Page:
"Elder Orphans" are on the rise due to increased isolation due to COVID-19 and experts say it’s also causing an uptick in elder abuse.
“It's worse now than it's ever been,” says Anthony Cirillo, an aging and caregiving expert and president of the "Aging Experience," a company that focuses on elder care and caregiving issues. Elder abuse was a problem before COVID-19 hit. The pandemic only exacerbated it, Cirillo said.
“We’re all going through these kinds of things and I think you become more vulnerable and emotional and become more open to listening to people who might be trying to exploit you. So isolation is just a killer right now,” says Cirillo.
Debby Bitticks says her father-in-law became a victim of elder abuse.
“I was really naive in assuming that this person was going to give quality care turned out to be a crook,” Bitticks said. “Everything that you could possibly read about that could go wrong with elder abuse was happening with my father-in-law.”
Well before the coronavirus, elder abuse was happening right before her eyes.
“We had to hire a private investigator. Of course we notified social services, had to hire an elder care lawyer, yes, we did save his life and brought him to live with us,” Bitticks said.
She turned the experience into a movie called "Saving our Parents."
“We just want to let people know inspect what you except,” Bitticks said. “Don’t ever assume that your parents are OK without knowing to look for any signs of change.”
The film was made in 2008. Since then, it's been shown all over the world, won awards and has been used as a training tool.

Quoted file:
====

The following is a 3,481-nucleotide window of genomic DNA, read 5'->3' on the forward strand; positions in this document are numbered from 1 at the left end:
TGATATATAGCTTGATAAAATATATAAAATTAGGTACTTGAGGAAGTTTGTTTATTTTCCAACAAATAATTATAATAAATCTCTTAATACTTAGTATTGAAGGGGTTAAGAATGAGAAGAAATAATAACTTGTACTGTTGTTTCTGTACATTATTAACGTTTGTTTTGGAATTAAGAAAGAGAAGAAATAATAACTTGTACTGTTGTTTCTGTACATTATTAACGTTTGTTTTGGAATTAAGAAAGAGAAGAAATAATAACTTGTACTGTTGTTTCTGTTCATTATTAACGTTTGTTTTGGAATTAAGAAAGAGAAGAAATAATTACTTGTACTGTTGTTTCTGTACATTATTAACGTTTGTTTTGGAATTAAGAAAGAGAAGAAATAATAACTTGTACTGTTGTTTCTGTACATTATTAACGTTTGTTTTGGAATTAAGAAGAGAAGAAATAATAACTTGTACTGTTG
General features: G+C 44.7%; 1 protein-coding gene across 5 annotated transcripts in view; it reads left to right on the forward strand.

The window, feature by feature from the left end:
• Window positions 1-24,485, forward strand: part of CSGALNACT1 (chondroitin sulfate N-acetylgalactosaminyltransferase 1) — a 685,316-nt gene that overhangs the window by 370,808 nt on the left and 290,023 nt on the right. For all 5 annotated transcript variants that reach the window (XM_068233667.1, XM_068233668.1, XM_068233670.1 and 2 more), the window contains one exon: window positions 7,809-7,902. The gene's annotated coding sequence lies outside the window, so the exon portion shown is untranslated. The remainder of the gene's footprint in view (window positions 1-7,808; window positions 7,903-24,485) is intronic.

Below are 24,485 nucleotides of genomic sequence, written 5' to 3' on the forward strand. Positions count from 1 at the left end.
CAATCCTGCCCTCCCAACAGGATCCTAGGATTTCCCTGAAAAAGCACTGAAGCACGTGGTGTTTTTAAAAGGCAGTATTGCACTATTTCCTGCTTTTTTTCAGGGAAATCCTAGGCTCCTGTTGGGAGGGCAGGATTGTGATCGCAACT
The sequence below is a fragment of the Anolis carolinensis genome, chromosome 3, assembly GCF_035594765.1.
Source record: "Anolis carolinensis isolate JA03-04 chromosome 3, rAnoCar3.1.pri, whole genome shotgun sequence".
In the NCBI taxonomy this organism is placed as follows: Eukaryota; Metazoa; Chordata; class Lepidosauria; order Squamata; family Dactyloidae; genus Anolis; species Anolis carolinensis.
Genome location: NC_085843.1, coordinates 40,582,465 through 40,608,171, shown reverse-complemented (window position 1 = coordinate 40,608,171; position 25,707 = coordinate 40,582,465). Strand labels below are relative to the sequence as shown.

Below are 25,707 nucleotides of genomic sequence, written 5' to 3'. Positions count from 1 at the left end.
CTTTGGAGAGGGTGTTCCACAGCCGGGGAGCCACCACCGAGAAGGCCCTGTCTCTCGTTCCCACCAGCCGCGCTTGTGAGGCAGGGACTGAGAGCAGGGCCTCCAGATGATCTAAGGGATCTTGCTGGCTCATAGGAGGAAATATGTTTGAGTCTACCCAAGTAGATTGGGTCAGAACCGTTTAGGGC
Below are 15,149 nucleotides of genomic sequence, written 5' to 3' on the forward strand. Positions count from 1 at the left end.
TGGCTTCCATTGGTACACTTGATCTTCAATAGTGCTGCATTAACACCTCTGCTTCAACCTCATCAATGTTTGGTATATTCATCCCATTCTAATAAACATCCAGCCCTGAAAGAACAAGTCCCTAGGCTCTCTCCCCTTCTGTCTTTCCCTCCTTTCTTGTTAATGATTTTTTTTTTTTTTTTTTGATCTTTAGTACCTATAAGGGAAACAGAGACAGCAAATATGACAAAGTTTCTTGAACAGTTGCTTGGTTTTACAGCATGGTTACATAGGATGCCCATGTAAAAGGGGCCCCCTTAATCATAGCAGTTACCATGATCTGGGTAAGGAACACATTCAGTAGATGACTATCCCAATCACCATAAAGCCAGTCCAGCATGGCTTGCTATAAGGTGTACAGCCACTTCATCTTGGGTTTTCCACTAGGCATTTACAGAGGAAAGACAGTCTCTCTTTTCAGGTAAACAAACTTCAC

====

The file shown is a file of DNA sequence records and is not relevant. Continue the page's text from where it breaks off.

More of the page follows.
“It’s as important today as it was when I made it,” Bitticks said. “It’s endless in terms of information, it's timeless. All of us have aging parents, the new generation needs to know this."
When asked about the warning signs, and what you should look for to spot a problem, Cirillo said, “Look for the signs. Bruises, welts, lacerations, is mom or dad taking care of themselves, are they clean or unwashed, are they having trouble sleeping, have they lost a bunch of weight, any sign of trauma.”
He also says if you hire someone, carefully screen them and do a background check. Monitor your loved one's finances and watch their bank accounts. Make sure you draw up an estate plan. And he says start those conversations now.
“Everything is about preparation. Nobody wants to talk about aging until there’s a crisis situation, and when there’s a crisis, everybody reacts, but in reality, we should be talking about all of these issues early on,” Cirillo said.
Experts also advise, especially during this pandemic, if you can't be there, it's imperative that you have someone check in on your family as it's more important than ever to be involved, even if it's from a distance.
Bitticks also recommends that families capture their loved one's life story. If you'd like a guide to help you do so, you can find it at DebbyBitticks.com, using the code “GRATITUDE” to get the PDF at no cost.